Derry killer Greatbanks jailed for hammer murder
A dangerous killer who battered one neighbour to death with a hammer and left another permanently disabled in what was described as an attack carried out with "the utmost viciousness and savagery" was today told he will serve at least 16 years of his life sentence before he is even considered for release.
Imposing the minimum tariff on 38-year-old Paul Greatbanks at Antrim Crown Court, sitting in Belfast, Mr Justice Horner told the Englishman the photographs he had seen of the incident on February 20 2011 "demonstrate acts of unspeakable brutality" on his part.
He also told Greatbanks, who sat with his head bowed throughout the hearing, that both his victims, the man he killed Patrick Harkin (49) and the man he left for dead, 41-year-old Paul Mythen "were entirely innocent men who did nothing to deserve that happened to them".
"The defendant bears full responsibility for these violent and vicious attacks resulting in the deceased's death and Paul Mythen's profound physical and mental incapacity," declared the judge adding: "Effectively two innocent, decent men have had their lives, in one case ended and in the other case destroyed, by the defendant."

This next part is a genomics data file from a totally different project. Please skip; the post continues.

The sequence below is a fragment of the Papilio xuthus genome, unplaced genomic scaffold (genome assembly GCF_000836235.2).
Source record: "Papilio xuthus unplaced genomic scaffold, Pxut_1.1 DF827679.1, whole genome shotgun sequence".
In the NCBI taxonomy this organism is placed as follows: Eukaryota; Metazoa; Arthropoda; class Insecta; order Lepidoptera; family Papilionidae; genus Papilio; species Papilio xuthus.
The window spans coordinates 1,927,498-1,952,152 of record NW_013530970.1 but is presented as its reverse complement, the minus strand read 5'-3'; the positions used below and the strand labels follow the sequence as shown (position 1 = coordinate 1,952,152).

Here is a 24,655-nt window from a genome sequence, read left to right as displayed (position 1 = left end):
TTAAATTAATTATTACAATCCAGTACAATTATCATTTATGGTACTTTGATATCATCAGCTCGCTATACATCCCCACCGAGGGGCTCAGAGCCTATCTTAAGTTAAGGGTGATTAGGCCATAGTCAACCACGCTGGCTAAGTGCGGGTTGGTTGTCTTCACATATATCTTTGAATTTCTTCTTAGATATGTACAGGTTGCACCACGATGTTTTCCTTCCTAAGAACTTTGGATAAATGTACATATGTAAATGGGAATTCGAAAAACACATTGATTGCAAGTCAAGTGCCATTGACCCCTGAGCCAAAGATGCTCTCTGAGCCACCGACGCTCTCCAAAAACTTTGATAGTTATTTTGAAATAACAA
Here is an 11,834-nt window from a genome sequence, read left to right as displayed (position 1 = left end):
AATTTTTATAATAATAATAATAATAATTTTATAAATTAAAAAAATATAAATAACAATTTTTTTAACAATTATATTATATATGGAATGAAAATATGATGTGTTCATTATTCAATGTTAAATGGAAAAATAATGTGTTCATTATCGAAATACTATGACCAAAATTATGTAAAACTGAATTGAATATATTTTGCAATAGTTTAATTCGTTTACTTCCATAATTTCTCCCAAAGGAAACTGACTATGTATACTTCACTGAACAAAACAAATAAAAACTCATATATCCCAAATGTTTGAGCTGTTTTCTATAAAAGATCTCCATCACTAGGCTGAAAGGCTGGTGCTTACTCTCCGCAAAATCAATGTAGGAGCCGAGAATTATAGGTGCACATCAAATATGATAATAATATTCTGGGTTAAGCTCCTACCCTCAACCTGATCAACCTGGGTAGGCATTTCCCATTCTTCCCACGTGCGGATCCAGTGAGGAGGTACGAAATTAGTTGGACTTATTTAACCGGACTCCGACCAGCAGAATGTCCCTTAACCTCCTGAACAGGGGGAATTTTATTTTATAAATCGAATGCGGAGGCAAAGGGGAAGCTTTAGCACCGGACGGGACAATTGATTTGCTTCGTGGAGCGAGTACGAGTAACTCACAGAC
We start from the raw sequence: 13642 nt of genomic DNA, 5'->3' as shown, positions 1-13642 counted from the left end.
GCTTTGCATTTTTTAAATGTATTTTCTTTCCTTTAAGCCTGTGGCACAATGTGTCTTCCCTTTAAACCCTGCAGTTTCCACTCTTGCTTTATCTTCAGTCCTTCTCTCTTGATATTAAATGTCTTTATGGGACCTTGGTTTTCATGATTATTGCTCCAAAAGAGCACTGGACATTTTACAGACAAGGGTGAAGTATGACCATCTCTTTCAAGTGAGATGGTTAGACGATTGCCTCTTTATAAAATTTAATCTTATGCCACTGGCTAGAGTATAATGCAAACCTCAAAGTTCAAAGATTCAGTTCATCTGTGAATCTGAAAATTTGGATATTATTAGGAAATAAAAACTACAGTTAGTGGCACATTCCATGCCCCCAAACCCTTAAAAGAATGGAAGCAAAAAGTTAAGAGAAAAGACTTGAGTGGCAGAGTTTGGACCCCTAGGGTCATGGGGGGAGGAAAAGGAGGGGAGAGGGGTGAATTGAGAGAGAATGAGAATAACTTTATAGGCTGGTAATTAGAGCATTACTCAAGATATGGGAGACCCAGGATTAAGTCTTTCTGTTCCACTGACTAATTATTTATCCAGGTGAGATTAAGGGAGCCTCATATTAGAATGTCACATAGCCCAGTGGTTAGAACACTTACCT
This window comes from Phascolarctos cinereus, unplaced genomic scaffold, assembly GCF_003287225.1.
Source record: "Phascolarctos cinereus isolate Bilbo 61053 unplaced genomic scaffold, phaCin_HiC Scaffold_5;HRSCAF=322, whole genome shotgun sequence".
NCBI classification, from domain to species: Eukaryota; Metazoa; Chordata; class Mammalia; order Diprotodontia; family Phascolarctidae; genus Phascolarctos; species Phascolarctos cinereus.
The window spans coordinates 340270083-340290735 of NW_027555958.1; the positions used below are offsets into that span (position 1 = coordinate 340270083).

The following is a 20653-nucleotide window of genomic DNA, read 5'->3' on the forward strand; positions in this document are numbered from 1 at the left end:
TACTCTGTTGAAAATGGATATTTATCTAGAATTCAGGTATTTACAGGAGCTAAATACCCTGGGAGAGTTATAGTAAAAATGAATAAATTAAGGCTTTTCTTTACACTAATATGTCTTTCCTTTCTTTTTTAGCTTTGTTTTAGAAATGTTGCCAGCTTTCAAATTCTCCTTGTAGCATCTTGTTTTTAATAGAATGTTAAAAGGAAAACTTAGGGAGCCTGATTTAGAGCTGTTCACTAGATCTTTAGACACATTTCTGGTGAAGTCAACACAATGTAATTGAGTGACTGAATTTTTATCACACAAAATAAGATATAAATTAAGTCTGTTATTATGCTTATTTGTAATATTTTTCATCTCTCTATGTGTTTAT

As well as the 16-year minimum tariff for the murder, for which Kent born Greatbanks will receive no remission whatsoever, Mr Justice Horner imposed a 15-year jail term, to be served concurrently, with an extra five years on licence for the attempted murder of Mr Mythen.
During an earlier court proceeding the judge had heard how a drunken Greatbanks, who was prone to "explosive" fits of temper when drunk, had downed five double whiskies as well as beer before being forcibly ejected from Wetherspoons bar.
Back at his own flat in Bayview Terrace, Greatbanks armed himself with a claw hammer and went first to Mr Harkin's flat, also in the Bayview Terrace complex in Londonderry and beat him to death with it, landing multiple blows, including whilst he lay unconscious on the floor.
Greatbanks, who had been a homeless street drinker in Dublin before moving to Derry, then went to Mr Mythen's flat, also in Bayview Terrace and attacked him with the hammer, causing massive injuries which have left him wheelchair bound and needing 24 hour support. Greatbanks, covered in his victims' blood, then walked to nearby Strand Road PSNI station here he told the desk officer he had just killed two men.
Last month, Greatbanks pleaded guilty to Mr Harkin's murder and to attempting to murder Mr Mythen.
Mr Justice Horner repeated the fact the photographs taken at the respective scenes "display a truly horrifying picture of what took place and added that one possible consolation for Mr Harkin's family was that he "may have been rendered unconscious early in the attack".
"The offence committed by the defendant was truly dreadful and has had disatrous repercussions for Mr Mythen," declared the judge.